Israelites, God's people, are advised to be separate so they can avoid every possibility of defilement: "Therefore, having these promises, beloved, let us cleanse ourselves from all filthiness of the flesh and spirit, perfecting holiness in the fear of God" (II Corinthians 7:1). Flesh and spirit indicates "physical and spiritual" or "body and mind"—one's total personality—outwardly and inwardly in all relations with God and fellow man. Our sanctification, part of which we do, sets us apart to walk the way of holiness.

Holiness is what makes God what He is. It is not an attribute of God like love, joy, or omnipotence. Holiness is the ground, basis, and foundation of God. It is His uniqueness and totality, His deity, and divinity itself. It is the perfect purity of God.

His holiness is symbolized in the construction of the Tabernacle: "The veil shall be a divider for you between the holy place and the Most Holy" (Exodus 26:33). A curtain separated the two chambers, and only the high priest could pass through the veil—and then only once a year. The phrase Most Holy is literally "holiness of holinesses." It represents the height, the top, the very pinnacle of morality. God was isolated from Israel, not because He was unapproachable, but because He wanted us to see the difference between us and Him. He really is approachable; no one in the universe is more approachable than God. But He is transcendently superior.

John W. Ritenbaugh
Prepare to Meet Your God! (The Book of Amos) (Part Two)


 

1 Peter 1:15-16  (Go to this verse :: Verse pop-up)

God demands that those who are associated with Him, those set apart by Him to be a dwelling place for His Spirit, be holy as He is holy. This means that we must become, not merely set apart, but set apart and clean. We are entering the area of Chrisitian conduct, and our separation is away from those who are not clean, not pure spiritually as God is.

We see the implied meaning of sanctification coming into play, because in order to be a suitable dwelling place for God, we have to become holy as He is holy. We have to become holy, then, in the sense of clean—a clean life, as well as clean in our sacrifices. I Peter 2:5 says that we are "to offer up spiritual sacrifices, acceptable to God by Jesus Christ."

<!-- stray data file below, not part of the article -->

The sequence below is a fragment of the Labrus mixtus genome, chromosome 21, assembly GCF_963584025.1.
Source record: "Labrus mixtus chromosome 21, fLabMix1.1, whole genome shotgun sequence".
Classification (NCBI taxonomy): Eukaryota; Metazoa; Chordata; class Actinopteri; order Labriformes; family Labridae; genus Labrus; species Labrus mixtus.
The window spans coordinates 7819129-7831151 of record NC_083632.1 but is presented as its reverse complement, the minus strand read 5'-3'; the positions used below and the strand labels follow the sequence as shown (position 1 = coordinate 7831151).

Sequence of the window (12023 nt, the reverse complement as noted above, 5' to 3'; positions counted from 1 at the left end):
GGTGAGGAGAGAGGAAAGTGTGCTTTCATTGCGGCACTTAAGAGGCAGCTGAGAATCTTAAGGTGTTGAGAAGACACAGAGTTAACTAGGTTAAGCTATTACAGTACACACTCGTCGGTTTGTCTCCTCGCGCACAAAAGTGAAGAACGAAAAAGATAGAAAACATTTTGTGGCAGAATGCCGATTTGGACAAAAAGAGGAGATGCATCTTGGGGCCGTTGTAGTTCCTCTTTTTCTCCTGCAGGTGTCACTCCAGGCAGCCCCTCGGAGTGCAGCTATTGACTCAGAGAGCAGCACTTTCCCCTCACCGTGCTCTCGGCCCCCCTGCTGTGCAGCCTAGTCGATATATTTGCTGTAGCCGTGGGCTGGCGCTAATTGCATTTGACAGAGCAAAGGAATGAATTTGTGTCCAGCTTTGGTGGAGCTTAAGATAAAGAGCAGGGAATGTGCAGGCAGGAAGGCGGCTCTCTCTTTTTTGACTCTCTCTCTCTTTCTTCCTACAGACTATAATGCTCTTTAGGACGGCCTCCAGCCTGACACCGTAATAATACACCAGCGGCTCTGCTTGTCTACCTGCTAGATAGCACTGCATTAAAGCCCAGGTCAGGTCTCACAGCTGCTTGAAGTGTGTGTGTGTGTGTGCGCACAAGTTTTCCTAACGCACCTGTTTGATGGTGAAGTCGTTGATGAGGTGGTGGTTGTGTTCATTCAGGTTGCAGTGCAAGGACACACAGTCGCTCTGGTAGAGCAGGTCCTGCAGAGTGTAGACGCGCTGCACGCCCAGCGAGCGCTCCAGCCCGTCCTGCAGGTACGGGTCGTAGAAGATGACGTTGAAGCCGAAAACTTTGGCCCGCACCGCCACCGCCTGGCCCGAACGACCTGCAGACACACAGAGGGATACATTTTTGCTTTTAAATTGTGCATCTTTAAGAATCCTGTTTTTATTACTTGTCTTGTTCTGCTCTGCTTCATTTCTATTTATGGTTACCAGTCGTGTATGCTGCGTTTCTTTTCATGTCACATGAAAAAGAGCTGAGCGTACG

We have to be holy in the sense of clean living, and our sacrifices need to be acceptable. This deals with being made holy by Jesus Christ, that is, through His work made possible by means of the blood of His sacrifice as a man, as well as His continuing work of sacrifice as our High Priest before God as our Mediator and Intercessor.

John W. Ritenbaugh
Sanctification and Holiness (Part 1)


 

1 Peter 3:15  (Go to this verse :: Verse pop-up)

Sanctify means "set apart." It means, in this case, "make God the focus of one's thoughts, of one's approach to life, of the circumstance that one finds himself in."

Is this not what Peter forgot to do in Matthew 16? Satan's disinformation was the focus of Peter's response to Jesus—not God's thoughts. If God's thoughts or words had really been sanctified in Peter's heart at that time, he never would have said what he did. He would have said something like, "Yes, Jesus, I understand. That's what the scripture says." But instead, he disagreed with God. When one sanctifies God in his heart, then the Word of God becomes the focus, not the word of the spirit of this world.

John W. Ritenbaugh
Satan (Part 4)


 

Revelation 18:4  (Go to this verse :: Verse pop-up)

When God separated Abraham and his family from his family and his country, and when God separated Israel from Egypt, their sanctification was also geographical. He literally moved them from one place on earth to another. His purpose was to establish a new community of people all involved in the same purpose.

With the church, our separation is not geographical but spiritual, moral, and ethical, while still living geographically within the system that we were born into. We must become separated from the way, from the manner, from the lifestyle, from the attitudes of the system that we were born into and moved (motivated) to make God's way, His manner, His system, His attitudes ours. That is how we "come out" of Babylon.

Abraham and Israel literally moved geographically. Some of us may move geographically, but that is not really what God has in mind. He desires a spiritual, moral, ethical, and attitudinal departure from our friends, neighbors, family, the gang we ran with, or whatever. We are called to be different.

The concept of God's separating, making holy, and establishing a new community, is not lost. The community aspect is merely reserved until a later time. Under the New Covenant, the community is the Kingdom of God. It is a goal we are moving toward as He prepares His set-apart people to enter that new community.

So where are we headed? To the Kingdom of God. Are we headed there geographically? No. We stay right where we are, but we still "come out" of Babylon in a spiritual sense. We are still sanctified by a change of attitude, of practice, and of conduct. Instead of immoral, we become moral. Instead of being unethical, we become ethical. Instead of being spiritually anti-God as Satan is, we become spiritual in the way God is spiritual.

That is how we "come out." We are set apart for that purpose. At this time, geography has little or no part in the sanctifcation of the overwhelming majority of God's people.

John W. Ritenbaugh
Sanctification and Holiness (Part 1)